I’m still reading Adam Smith’s Wealth of Nations (it’s not a small book), and I’m now reading about the various merchant companies that held monopolies to trade with various colonies of the U.K. This got me thinking about using a similar concept in fantasy rpg’s.
In this case, you would have countries or city-states establish control over a mega-dungeon and the immediate region around it. This actually makes some sense, when you consider the incredible wealth (monetary and magical) held in a mega-dungeon. For a fun campaign, you would probably want to establish multiple mega-dungeons in a campaign world, with different countries controlling them.
Each of these mega-dungeons has a different adventurer company that holds a monopoly on its exploration and exploitation, with a percentage of all proceeds going to the government that gave it the charter. The adventurer company might be a joint stock company, in which different NPC’s (wealthy merchants, sinister types, aristocrats, and the adventurers themselves) hold stock, with an annual dividend based on how well the adventurers have done in their explorations. The adventurer company could have multiple adventurers in it, of varying levels – so players could have multiple adventurers, bringing new ones in at times as old adventurers die off or rise to higher levels and need apprentices and squires.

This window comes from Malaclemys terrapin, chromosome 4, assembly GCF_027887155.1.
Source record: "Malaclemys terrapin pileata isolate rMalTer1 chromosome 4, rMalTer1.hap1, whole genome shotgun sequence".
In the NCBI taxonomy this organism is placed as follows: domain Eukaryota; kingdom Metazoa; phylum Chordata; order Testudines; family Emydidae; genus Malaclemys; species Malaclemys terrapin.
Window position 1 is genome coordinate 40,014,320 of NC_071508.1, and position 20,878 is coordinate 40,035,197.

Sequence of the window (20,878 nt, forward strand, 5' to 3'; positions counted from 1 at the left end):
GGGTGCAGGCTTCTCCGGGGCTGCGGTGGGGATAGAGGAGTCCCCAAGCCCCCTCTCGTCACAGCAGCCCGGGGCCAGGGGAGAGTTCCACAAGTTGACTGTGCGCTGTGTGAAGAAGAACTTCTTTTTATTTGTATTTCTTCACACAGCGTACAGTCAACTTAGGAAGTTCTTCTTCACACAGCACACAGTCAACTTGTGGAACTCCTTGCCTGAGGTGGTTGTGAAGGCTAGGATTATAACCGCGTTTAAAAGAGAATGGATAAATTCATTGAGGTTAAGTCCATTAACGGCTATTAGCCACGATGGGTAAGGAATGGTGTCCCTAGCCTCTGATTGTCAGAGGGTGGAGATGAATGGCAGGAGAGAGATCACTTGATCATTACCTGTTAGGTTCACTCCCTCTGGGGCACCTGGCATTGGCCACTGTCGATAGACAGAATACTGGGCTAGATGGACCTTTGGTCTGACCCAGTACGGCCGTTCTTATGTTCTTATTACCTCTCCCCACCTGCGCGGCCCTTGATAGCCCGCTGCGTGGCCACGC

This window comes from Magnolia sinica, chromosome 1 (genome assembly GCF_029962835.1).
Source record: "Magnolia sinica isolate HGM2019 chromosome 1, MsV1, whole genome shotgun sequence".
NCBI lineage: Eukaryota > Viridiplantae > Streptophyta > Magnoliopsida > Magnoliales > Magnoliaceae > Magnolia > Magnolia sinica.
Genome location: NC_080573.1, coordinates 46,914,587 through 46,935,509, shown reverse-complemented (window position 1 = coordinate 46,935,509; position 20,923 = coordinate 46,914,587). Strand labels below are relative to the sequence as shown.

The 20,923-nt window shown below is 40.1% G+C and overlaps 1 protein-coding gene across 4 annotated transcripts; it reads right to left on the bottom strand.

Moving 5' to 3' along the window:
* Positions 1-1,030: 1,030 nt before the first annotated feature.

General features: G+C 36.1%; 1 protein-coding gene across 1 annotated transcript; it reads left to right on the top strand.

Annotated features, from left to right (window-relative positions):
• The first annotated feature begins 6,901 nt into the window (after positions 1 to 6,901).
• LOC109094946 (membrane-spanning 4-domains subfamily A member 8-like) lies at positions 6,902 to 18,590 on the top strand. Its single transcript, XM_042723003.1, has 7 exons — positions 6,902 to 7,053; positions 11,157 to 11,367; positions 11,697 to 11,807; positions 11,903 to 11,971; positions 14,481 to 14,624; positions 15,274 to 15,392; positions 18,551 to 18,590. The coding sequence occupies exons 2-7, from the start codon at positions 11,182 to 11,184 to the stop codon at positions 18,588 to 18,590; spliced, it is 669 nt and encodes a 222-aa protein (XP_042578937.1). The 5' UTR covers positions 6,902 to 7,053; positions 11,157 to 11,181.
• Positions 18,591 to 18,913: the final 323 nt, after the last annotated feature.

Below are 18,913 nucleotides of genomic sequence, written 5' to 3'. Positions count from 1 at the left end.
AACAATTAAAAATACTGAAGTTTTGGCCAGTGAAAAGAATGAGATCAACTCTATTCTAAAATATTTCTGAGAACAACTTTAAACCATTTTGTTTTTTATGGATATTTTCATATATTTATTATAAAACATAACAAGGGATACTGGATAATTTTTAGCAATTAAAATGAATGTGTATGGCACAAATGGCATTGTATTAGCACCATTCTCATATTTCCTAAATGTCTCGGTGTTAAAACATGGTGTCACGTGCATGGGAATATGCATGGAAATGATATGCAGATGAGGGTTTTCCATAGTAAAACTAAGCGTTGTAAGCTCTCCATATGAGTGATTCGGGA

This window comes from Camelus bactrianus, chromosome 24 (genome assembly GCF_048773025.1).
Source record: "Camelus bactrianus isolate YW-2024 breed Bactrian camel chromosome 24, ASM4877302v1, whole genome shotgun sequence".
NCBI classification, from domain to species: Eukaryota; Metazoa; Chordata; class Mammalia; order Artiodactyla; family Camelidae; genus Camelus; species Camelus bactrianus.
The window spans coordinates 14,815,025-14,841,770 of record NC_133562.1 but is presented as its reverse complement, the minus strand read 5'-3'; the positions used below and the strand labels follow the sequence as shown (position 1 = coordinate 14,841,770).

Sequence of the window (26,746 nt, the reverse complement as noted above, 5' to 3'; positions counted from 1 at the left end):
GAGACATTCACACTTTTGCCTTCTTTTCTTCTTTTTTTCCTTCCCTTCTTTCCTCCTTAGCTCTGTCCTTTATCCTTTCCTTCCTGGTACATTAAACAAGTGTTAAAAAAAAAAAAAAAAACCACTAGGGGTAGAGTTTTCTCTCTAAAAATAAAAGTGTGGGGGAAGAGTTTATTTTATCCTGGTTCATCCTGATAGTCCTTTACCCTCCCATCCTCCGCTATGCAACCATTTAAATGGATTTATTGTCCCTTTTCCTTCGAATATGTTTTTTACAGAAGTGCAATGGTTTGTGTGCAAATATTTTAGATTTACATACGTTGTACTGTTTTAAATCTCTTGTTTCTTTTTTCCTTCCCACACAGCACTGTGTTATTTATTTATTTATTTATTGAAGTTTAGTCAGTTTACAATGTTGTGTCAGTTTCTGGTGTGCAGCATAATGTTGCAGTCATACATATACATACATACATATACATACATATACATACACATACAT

Moreover, as the adventurers hit the name levels, the strongholds they establish could be in the region of the mega-dungeon, as a means for the company to control the area. Of course, rival nations would want to wrest control of the dungeon away from the company and its country, so now wargaming can enter into the campaign. The adventurers might also get involved in conquering other mega-dungeons, and even establishing their own companies to exploit them.
As adventurers become more wealthy, they can attempt to buy more shares in the company, maybe rising the level of directors and having to engage in all the intrigue that surrounds big money and royal courts.
I imagine this could make for a fun framework for running a campaign.